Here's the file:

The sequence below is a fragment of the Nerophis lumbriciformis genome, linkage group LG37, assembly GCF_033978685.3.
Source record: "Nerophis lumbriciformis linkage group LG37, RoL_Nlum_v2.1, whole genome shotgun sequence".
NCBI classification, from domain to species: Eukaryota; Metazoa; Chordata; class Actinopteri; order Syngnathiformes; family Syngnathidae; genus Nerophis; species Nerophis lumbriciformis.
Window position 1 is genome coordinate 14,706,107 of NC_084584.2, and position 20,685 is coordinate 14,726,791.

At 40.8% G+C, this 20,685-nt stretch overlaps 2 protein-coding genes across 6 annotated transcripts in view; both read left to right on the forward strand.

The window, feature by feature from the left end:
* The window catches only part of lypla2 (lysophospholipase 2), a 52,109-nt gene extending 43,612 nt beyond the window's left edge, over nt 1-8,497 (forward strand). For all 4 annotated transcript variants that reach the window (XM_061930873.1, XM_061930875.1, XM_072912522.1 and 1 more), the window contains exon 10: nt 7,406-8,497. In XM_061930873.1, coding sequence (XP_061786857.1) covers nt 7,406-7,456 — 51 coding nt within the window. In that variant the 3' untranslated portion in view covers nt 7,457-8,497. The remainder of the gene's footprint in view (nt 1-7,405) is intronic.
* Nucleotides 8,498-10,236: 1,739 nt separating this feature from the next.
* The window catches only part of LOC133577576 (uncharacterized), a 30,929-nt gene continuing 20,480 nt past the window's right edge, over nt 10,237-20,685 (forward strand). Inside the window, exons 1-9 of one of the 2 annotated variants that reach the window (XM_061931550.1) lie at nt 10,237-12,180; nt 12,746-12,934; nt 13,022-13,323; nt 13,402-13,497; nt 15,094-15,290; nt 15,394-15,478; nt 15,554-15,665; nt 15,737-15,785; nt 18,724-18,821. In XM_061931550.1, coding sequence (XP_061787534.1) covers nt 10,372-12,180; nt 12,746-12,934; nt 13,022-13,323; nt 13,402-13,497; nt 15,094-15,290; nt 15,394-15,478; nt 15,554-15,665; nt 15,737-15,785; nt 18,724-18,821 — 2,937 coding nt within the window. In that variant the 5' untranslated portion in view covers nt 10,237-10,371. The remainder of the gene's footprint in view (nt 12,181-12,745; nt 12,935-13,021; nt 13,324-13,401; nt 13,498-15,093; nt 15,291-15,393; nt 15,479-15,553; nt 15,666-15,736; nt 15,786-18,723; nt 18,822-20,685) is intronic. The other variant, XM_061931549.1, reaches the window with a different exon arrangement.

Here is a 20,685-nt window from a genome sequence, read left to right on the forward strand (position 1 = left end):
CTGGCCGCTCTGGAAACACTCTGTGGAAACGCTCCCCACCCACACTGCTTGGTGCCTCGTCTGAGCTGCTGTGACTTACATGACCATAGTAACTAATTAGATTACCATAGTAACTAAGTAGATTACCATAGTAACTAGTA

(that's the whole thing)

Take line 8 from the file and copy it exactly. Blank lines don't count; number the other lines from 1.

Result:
* Nucleotides 8,498-10,236: 1,739 nt separating this feature from the next.